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Benefits of DBCC Check DB and performance


Benefits of DBCC Check DB and performance

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mohan.bndr
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I have some confusion here with DBCC , as i know that DBCC will take a snapshot of the DB to perform a Check DB. Am i correct? If yes, then is there any benefit in using a snapshot in DBCC and how will DBCC perform a check DB on system DBs... Can any one please clarify me....

Thanks in advance !!!!
HanShi
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Yes, the DBCC CHECKDB will create a (hidden) snapshot from the database. Because this is a clompletely automated process, you are not in control about the placement of the files. This could cause free space issues on disk if you have large full disk and a heavily used database.

You can create a snapshot manually and perform the CHECKDB against this manually created snapshot. This gives you the benefit of keeping in control of the (snapshot)files. You could put these files on a seperate disk. This way the CHECKDB will have less performance impact on the disks with the original databasefiles.

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But, by snapshotting to a seperate set of disks and then performing DBCC there, you won't be seeing the physical layout checks run against the original set of disks. If you go down this road, you'll still need to run DBCC PHYSICAL_ONLY to validate the original database files and their storage.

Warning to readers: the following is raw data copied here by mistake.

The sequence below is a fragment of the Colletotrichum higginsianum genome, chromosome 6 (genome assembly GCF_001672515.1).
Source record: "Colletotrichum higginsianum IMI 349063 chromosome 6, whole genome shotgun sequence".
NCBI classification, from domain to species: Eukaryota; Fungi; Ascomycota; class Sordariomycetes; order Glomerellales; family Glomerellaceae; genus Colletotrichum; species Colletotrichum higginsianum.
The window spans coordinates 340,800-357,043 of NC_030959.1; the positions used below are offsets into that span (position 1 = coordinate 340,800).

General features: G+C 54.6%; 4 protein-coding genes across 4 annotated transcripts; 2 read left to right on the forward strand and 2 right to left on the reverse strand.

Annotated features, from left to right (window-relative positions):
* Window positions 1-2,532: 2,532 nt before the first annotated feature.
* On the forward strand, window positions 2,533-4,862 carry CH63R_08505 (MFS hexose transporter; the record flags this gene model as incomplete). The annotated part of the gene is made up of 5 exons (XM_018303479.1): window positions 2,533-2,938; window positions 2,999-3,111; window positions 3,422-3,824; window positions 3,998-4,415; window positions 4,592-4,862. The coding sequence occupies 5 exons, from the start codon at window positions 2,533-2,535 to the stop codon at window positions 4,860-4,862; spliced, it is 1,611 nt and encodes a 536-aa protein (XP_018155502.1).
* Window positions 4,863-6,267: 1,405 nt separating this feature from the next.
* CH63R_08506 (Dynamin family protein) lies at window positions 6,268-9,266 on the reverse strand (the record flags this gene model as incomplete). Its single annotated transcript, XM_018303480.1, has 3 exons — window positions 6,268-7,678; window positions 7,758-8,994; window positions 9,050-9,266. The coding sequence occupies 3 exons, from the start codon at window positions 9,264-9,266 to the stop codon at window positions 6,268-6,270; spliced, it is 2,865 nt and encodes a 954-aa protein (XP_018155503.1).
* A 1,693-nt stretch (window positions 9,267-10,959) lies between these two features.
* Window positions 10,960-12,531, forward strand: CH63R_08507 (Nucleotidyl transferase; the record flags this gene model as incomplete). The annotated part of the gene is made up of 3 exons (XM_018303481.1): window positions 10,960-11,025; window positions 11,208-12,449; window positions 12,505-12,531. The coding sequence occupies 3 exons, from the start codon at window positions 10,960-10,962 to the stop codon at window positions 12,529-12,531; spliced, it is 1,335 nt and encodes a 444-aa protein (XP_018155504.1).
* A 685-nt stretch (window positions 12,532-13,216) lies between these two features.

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Grant Fritchey (8/20/2013)
But, by snapshotting to a seperate set of disks and then performing DBCC there, you won't be seeing the physical layout checks run against the original set of disks.

Doesn't that only apply to the changed data pages? The original version of all these changed data pages are stored in the snapshot file(s). All non-changed data pages are read from the database location.

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HanShi (8/20/2013)
Grant Fritchey (8/20/2013)
But, by snapshotting to a seperate set of disks and then performing DBCC there, you won't be seeing the physical layout checks run against the original set of disks.

Doesn't that only apply to the changed data pages? The original version of all these changed data pages are stored in the snapshot file(s). All non-changed data pages are read from the database location.


Even if it's only the changed data pages, then those are not getting checked. I'm fine with offloading logical checks to another server (backup & restore), but doing this just ensures that some parts of the system are not checked. Not an approach I can get excited about.

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Grant Fritchey (8/20/2013)
But, by snapshotting to a seperate set of disks and then performing DBCC there, you won't be seeing the physical layout checks run against the original set of disks.